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Birmingham Hosts First Futures Tournament At Highland Park

November 3, 2009 10:26 AM

A two-hour and 46-minute championship match wrapped up the final day of the USTA Pro Circuit Futures at Highland Park here in Birmingham on Sunday, Nov. 8. Conor Niland of Ireland, the number 1 seed in the tournament, was upended by James Lemke, 4-6, 6-2, 7-5. Lemke, who earned 17 ATP Tour points, broke Niland four times in the final set. The match looked like it was going to be over quickly in the third as Lemke raced to a 3-0 lead. Niland battled back to take 5 straight games eventually running out of gas. Serving for the championship, Niland was broken and Lemke took the final two games to claim the title. Lemke, currently ranked 665 in the world, earned $1300 for the victory and should move up 100 spots in the ATP World Rankings

The doubles final of Michael Venus/Colt Gaston and Artem Sitak/Tigran Martirosyan was won by the Sitak/Martirosyan duo 6-3, 6-4. Jack Standifer, who runs Alabama’s Court Elite out of Highland Park Tennis Center, served as Tournament Director this week. Venus played at LSU in 2009.

NCAA Division I singles champion Devin Britton is among the headliners in the $10,000 Futures at Highland Park. The tournament is hosted by the Highland Park Tennis Center and is played on clay.

The competition is the first-ever USTA Pro Circuit $10,000 Futures event to be held in Birmingham and the first of three clay court Futures events that round out the 2009 USTA Pro Circuit season. Birmingham is one of two men’s events to be hosted in Alabama, as another Futures is held in Mobile in early April. From to 1991 to 2003, Birmingham hosted a $50,000 Challenger.

Southern players include:
Mississippi native Devin Britton, 18, of Jackson, Miss., burst onto the tennis scene by reaching the 2008 US Open boys’ final as a qualifier. After winning the doubles title at the Dunlop Orange Bowl in December 2008, he enrolled at the University of Mississippi and, this May, became the youngest man ever to win the NCAA Division I singles title. Britton then returned to junior competition this summer, sweeping the singles and doubles titles at the prestigious Roehampton event before reaching the semifinals at junior Wimbledon. He found himself on the big stage quickly, receiving a wild card into the 2009 US Open where he faced Roger Federer on Center Court in Arthur Ashe Stadium. Britton also made his ATP World Tour debut at the Indianapolis Tennis Championships, an Olympus US Open Series, this summer, and was named as a Davis Cup Practice Partner for the quarterfinal tie between the United States and Croatia.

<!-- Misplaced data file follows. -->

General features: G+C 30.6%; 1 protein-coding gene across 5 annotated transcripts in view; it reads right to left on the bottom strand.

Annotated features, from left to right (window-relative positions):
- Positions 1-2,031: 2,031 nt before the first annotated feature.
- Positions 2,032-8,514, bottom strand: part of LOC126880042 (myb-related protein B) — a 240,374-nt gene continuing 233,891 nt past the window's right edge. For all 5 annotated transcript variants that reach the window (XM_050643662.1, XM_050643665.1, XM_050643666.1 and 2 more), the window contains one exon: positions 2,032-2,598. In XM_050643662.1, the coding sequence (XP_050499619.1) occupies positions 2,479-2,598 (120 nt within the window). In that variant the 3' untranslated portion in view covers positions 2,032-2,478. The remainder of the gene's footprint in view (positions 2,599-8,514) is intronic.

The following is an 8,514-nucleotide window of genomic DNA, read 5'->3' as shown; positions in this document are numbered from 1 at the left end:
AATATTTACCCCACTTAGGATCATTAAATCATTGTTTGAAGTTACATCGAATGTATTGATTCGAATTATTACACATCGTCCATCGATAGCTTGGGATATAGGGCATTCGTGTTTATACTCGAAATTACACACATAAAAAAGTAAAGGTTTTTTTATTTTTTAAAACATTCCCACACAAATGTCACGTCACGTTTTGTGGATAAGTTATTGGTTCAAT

Tennys Sandgren, 18, of Gallatin, Tenn., has played exclusively on the ITF Junior Circuit throughout 2009. In spring 2009, Tennys (pronounced “tennis”) reached the final of both the Easter Bowl and the Gerdau Cup in Brazil, and reached the semifinals of the USTA International Spring Championships, where he won the doubles title. He also competed in the Junior Championships at Roland Garros, Wimbledon, and the US Open this year. After breaking into the Top 10 in the ITF World Junior Rankings in April, Sandgren is currently No. 19. He is coached by his aunt, Lia Sandgren.

Robbye Poole, 25 of Summerville, S.C., has qualified for 10 USTA Pro Circuit events in 2009 and won his first USTA Pro Circuit doubles title in September at $10,000 Costa Mesa, Calif., with Erling Tveit of Norway. In 2007, Poole reached the singles semifinals of $10,000 Godfrey, Ill., and advanced to the doubles final of $15,000 Chico, Calif., in 2006, with current ATP World Tour standout, John Isner. Poole attended the University of Mississippi where he earned All-America honors and compiled a 50-20 dual singles record.




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